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Animal Farm

Animal Farm

By Stephanie Dolan

For the last couple of years, the Southport Ranch has been operating as a petting zoo where kids and adults can also take riding lessons and volunteer to take time to care for the horses in residence.

“Years ago, my oldest son was into horses, and I used to help him with them,” Southport Ranch owner Sharon Harris said. “I said one day I was going to get a horse myself. About seven years ago, that’s what I did. I’d been to a few boarding facilities, and I wanted a place of my own. I was in trucking. I wanted to move forward with the idea of a ranch a few years ago, but it was difficult to juggle trucking and the barn.”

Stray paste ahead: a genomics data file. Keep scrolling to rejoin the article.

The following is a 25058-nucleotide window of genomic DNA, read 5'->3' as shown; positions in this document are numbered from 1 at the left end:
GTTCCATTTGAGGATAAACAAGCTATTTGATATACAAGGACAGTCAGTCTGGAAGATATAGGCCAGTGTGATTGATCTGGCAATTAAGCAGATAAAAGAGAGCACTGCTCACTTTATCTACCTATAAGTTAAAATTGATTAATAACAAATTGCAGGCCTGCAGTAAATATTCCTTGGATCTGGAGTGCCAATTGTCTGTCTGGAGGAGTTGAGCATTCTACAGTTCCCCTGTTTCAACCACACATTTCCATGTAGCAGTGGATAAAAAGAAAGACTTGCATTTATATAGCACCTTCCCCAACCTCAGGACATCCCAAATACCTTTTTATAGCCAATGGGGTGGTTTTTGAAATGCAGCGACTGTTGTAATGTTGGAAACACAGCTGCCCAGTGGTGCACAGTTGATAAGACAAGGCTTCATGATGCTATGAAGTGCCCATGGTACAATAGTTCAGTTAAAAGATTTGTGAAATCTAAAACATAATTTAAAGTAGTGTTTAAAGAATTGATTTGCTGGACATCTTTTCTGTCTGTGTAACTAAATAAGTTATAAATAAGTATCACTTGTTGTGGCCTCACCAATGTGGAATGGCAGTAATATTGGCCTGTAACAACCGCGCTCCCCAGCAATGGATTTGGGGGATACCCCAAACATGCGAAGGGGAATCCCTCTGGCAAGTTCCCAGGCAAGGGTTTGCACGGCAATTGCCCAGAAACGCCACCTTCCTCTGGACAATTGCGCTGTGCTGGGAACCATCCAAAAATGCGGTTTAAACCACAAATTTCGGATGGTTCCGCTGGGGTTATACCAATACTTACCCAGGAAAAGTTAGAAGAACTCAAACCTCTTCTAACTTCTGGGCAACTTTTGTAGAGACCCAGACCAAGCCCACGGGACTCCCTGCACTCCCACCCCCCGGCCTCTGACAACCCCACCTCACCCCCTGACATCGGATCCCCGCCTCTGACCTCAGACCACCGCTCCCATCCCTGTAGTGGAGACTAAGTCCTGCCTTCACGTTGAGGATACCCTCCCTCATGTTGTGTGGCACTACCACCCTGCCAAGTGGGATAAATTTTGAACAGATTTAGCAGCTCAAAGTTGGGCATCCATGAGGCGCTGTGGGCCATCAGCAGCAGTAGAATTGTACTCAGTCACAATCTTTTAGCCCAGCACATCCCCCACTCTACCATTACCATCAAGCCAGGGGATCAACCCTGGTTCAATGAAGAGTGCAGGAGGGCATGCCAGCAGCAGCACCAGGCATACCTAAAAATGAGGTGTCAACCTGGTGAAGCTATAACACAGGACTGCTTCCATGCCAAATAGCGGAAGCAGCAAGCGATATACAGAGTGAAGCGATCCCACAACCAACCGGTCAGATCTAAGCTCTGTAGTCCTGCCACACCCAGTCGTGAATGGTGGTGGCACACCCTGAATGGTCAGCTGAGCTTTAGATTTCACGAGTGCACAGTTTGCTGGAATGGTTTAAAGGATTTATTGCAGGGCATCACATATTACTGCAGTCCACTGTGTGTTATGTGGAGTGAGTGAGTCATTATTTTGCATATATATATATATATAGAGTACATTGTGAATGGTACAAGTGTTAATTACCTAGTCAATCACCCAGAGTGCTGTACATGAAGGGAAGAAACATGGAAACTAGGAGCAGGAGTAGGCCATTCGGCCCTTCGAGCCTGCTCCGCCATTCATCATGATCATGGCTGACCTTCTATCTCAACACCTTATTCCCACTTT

Harris said that the offering of riding lessons came before the petting zoo.

At 60, Harris now runs Southport Ranch full time, and is looking to expand her menu of services to include therapeutic experiences for children with special needs. Many other facilities offer equine therapy in an attempt to better the lives of those with special needs.

Southport Ranch will be starting equine therapy soon. (Photos by Angela Norris)

Therapeutic venture

Traditionally, equine-assisted therapy comes in many forms and can include physical therapy, occupational therapy and psychotherapy. Therapeutic riding utilizes a team of professionals that includes a certified therapeutic riding instructor and two or more volunteers to assist an individual with their ride. Hippotherapy can involve an occupational therapist, a physiotherapist or a speech and language therapist. Movements made by the horse present challenges to the rider and inspires a myriad of different postural responses. Equine-assisted psychotherapy may not involve riding at all, but could include grooming, feeding and an assortment of different exercises.